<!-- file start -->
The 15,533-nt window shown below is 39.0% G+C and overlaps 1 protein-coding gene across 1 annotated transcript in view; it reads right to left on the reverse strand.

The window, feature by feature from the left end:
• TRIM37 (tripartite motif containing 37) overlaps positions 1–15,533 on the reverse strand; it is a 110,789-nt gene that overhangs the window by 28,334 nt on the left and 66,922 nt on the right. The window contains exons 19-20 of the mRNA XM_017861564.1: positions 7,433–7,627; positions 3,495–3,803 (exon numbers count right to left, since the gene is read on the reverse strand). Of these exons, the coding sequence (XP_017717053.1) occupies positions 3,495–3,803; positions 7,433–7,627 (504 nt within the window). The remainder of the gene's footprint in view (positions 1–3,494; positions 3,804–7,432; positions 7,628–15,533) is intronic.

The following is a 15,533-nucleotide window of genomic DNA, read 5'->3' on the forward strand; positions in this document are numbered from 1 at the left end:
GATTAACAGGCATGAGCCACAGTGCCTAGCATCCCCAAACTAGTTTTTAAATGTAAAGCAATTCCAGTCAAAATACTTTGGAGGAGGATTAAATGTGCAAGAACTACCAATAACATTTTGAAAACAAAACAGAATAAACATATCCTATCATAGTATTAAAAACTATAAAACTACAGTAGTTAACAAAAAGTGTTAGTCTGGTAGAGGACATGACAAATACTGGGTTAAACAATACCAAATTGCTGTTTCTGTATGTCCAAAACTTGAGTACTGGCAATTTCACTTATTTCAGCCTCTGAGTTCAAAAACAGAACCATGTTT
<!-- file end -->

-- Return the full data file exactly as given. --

The 15,533-nt window shown below is 39.0% G+C and overlaps 1 protein-coding gene across 1 annotated transcript in view; it reads right to left on the reverse strand.

The window, feature by feature from the left end:
• TRIM37 (tripartite motif containing 37) overlaps positions 1–15,533 on the reverse strand; it is a 110,789-nt gene that overhangs the window by 28,334 nt on the left and 66,922 nt on the right. The window contains exons 19-20 of the mRNA XM_017861564.1: positions 7,433–7,627; positions 3,495–3,803 (exon numbers count right to left, since the gene is read on the reverse strand). Of these exons, the coding sequence (XP_017717053.1) occupies positions 3,495–3,803; positions 7,433–7,627 (504 nt within the window). The remainder of the gene's footprint in view (positions 1–3,494; positions 3,804–7,432; positions 7,628–15,533) is intronic.

The following is a 15,533-nucleotide window of genomic DNA, read 5'->3' on the forward strand; positions in this document are numbered from 1 at the left end:
GATTAACAGGCATGAGCCACAGTGCCTAGCATCCCCAAACTAGTTTTTAAATGTAAAGCAATTCCAGTCAAAATACTTTGGAGGAGGATTAAATGTGCAAGAACTACCAATAACATTTTGAAAACAAAACAGAATAAACATATCCTATCATAGTATTAAAAACTATAAAACTACAGTAGTTAACAAAAAGTGTTAGTCTGGTAGAGGACATGACAAATACTGGGTTAAACAATACCAAATTGCTGTTTCTGTATGTCCAAAACTTGAGTACTGGCAATTTCACTTATTTCAGCCTCTGAGTTCAAAAACAGAACCATGTTT